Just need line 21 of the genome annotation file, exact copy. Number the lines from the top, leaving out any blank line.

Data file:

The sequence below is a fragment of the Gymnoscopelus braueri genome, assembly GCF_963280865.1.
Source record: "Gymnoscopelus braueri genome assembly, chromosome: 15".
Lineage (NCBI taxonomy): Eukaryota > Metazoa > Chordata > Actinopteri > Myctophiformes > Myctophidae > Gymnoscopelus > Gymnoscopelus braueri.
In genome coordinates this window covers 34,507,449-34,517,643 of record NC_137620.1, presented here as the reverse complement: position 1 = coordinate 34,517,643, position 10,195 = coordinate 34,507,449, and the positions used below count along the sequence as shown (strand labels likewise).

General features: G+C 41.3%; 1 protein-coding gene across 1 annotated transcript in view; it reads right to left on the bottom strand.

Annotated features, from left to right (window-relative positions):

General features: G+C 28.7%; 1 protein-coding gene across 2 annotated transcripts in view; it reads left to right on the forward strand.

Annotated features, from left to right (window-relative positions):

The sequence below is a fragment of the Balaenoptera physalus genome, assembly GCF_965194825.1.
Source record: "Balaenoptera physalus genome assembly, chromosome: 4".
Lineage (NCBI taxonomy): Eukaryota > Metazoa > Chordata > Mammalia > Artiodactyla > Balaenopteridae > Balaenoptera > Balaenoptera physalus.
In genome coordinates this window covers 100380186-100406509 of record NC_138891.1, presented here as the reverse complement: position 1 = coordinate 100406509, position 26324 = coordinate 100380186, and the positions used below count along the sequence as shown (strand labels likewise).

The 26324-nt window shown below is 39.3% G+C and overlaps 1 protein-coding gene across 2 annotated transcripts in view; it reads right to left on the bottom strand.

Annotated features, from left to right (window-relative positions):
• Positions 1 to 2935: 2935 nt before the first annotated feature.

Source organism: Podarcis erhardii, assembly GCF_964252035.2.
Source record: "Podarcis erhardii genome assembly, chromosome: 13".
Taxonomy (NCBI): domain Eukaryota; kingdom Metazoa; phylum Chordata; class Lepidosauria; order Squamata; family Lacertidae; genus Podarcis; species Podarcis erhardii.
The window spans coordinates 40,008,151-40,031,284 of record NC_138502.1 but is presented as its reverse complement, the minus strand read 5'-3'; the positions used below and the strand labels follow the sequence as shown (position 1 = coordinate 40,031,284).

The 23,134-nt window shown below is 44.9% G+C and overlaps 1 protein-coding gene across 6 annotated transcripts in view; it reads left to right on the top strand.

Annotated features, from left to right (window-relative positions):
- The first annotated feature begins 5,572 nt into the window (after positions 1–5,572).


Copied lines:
Annotated features, from left to right (window-relative positions):